The High Cost of Unbounded Loops: Denial of Service
Unbounded Loop Vulnerability:
An unbounded loop vulnerability is a type of security flaw that can occur in smart contracts when a loop does not have a defined maximum iteration limit. This means that the loop can continue to run indefinitely, potentially consuming all of the gas allocated to the contract and rendering it unresponsive.
For example, consider the following code:
In this example, the infiniteLoop function has a while loop with a condition of "true", which means it will run indefinitely. In a smart contract, this can cause the contract to consume all of the gas allocated to it and become unresponsive. This could lead to funds being locked in the contract, or the contract being unable to process any further transactions.
Let’s understand more clearly with a relatable example here,
Imagine you set a timer to limit your break time while studying for an exam. But due to a malfunction, the timer runs indefinitely and you end up wasting hours watching videos instead of studying.
Anyways, this is an example of an unbounded loop vulnerability, where a lack of a maximum limit causes you to consume valuable resources, in this case, your time, and become unprepared for your exam. It is important to set limits and monitor them to avoid this kind of vulnerability.
Let’s dig more about gas limit:
Gas Limit: In the Ethereum network, every time a smart contract is executed, it consumes a certain amount of computational resources, measured in gas. Gas limit is a mechanism that helps to prevent infinite loops and other unintended computations from consuming all of the network's resources. It sets a maximum limit on the amount of gas that can be used to execute a smart contract.
How gas limit helps in solving the halting problem:
When the amount of gas used by a contract exceeds the gas limit, the contract's execution is halted, and any changes made to the blockchain are rolled back. This ensures that no single contract can consume an excessive amount of resources and cause a halting problem.
Think of it like a fuel tank for a car, the gas limit is the maximum amount of fuel that can be used by the car, once the fuel runs out, the car stops running and so does the contract. This mechanism helps in keeping the network running smoothly and it prevents any infinite loops or unexpected computations that could cause problems in the network.
The code we are gonna look at :
- The Project contract has an unbounded loop vulnerability
- The vulnerability is caused by the loop not having a maximum limit for the number of iterations
- If the
lengthvariable is set to a very large number, the loop could run indefinitely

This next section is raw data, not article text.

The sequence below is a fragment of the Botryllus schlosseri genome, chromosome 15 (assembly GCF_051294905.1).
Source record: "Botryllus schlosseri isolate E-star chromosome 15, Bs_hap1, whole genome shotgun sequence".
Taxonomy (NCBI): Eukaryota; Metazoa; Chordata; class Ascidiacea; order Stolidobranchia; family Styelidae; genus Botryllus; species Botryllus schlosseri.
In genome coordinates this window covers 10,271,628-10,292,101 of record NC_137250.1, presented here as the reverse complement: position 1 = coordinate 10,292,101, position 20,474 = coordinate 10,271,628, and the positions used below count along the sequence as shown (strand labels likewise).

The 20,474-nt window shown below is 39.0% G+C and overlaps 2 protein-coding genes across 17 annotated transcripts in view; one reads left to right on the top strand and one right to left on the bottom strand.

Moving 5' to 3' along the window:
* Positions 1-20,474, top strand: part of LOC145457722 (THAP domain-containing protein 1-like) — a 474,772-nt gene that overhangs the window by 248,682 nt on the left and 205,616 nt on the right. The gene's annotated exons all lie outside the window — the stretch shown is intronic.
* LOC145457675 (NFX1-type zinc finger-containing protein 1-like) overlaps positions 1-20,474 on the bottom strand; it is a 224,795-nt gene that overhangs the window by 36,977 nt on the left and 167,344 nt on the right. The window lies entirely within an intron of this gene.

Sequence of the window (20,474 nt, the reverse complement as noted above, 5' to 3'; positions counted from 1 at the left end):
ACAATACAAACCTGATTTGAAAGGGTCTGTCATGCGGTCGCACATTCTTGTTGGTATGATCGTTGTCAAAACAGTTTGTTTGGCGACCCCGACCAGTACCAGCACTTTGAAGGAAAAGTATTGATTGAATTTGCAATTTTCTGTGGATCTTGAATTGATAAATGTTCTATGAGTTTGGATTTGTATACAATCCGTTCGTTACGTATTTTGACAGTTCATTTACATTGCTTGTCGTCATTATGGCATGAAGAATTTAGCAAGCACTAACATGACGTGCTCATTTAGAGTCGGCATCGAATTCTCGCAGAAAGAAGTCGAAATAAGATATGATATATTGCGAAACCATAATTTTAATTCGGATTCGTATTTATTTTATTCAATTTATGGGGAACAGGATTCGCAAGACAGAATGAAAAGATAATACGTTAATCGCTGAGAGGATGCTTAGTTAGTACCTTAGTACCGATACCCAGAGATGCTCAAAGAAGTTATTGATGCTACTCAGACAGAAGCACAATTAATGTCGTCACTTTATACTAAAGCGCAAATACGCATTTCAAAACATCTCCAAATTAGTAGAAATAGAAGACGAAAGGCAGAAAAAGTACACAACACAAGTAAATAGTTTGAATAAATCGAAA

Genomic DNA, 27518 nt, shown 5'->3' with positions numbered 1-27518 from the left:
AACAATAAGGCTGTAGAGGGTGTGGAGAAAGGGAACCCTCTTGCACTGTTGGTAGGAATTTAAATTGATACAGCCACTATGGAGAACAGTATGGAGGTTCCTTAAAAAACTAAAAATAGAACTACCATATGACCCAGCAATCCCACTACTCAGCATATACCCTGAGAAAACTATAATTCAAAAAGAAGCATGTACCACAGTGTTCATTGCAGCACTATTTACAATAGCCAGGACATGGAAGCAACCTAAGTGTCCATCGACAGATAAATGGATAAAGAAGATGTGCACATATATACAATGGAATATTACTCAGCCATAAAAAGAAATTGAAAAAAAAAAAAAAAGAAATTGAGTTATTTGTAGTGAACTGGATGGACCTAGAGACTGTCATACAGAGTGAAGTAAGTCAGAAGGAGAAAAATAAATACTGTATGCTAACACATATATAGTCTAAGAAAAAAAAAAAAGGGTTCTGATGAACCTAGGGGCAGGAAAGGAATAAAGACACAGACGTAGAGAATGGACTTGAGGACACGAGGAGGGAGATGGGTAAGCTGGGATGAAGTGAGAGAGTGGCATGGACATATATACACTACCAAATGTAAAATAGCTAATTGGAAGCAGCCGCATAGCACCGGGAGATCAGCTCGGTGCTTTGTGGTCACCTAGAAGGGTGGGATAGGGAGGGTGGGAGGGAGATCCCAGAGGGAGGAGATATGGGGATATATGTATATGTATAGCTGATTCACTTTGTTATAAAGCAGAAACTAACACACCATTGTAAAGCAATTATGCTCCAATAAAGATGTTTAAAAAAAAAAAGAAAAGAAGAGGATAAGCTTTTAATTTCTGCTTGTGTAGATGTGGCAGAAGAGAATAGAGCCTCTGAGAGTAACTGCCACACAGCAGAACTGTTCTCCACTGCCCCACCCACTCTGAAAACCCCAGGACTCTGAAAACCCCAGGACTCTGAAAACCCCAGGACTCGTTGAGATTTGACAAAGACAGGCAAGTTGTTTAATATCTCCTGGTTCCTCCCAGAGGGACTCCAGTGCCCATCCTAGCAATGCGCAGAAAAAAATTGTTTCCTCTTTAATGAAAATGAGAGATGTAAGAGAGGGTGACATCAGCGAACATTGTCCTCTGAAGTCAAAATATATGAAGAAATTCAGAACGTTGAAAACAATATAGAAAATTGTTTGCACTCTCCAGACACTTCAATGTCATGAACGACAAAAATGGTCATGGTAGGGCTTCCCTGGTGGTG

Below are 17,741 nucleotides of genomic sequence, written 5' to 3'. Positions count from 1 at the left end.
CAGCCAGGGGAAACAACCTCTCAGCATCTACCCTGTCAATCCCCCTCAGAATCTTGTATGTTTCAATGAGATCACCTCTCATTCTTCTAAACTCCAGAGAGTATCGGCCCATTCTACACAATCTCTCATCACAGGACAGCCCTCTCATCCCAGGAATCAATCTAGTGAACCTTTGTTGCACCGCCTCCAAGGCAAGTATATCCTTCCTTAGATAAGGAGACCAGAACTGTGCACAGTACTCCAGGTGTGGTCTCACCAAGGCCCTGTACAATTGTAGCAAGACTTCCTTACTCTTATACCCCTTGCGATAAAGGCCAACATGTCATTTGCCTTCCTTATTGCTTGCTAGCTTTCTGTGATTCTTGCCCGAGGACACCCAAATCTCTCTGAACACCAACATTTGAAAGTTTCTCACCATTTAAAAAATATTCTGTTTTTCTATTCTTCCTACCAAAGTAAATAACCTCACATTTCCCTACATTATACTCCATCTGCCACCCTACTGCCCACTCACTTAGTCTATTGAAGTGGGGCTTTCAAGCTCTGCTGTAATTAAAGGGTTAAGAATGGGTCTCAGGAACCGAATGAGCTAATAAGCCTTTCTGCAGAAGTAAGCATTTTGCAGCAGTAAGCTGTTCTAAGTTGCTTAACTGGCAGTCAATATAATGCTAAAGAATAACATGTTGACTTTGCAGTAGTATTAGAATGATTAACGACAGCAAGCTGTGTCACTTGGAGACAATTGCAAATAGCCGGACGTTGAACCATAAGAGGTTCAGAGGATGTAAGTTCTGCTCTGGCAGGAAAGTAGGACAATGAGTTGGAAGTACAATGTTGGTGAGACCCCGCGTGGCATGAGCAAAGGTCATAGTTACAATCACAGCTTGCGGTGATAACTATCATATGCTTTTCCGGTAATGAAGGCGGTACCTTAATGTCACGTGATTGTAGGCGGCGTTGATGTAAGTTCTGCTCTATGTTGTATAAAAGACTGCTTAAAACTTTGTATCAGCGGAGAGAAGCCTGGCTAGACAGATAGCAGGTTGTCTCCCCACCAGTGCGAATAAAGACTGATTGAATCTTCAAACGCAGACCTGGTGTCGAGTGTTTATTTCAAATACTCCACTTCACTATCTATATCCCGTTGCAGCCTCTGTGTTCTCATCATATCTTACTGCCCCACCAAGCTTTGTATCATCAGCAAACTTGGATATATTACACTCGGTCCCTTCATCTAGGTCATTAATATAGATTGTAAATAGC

- This can cause the contract to run out of gas, which would prevent it from completing its intended function
- This can lead to a loss of resources, such as gas, and a failure of the contract to function as intended. i.e. halted 😵
Attacker senerio👀 :
- An attacker calls the "addTasks" function to add a large number of tasks to the contract.
- The function does not have any restriction on the number of tasks that can be added, so the attacker can add a large number of tasks.
- When the "lendToProject" function is called, it calls the "projectCost" function to calculate the total cost of the tasks.
- The "projectCost" function iterates through all tasks to calculate the total cost, regardless of the number of tasks.
- As the number of tasks added by the attacker is large, the iteration takes a lot of computational resources and gas.
- As a result, the "projectCost" function exceeds the block gas limit, and the transaction is rolled back.
- This can cause a denial-of-service (DoS) attack as the legitimate users will not be able to call the "lendToProject" function.
- The attacker could also leverage this vulnerability to increase the cost of gas required to execute the contract, making it more expensive for other users to interact with it
In conclusion, unbounded loop vulnerabilities can have serious consequences for smart contracts, such as causing a denial of service attack or running out of gas. To prevent these issues, it is important for developers to ensure that any loops in their contracts have a defined maximum limit and to use more efficient algorithms where possible. Additionally, implementing a gas limit can act as a safety mechanism to prevent infinite loops and unintended computations from consuming all of the network's resources.
The mentioned code is a medium-risk finding from a code4rena audit
Here is more information and findings from the Rigor Contest 2022-08-rigour-findings
Thank you for reading!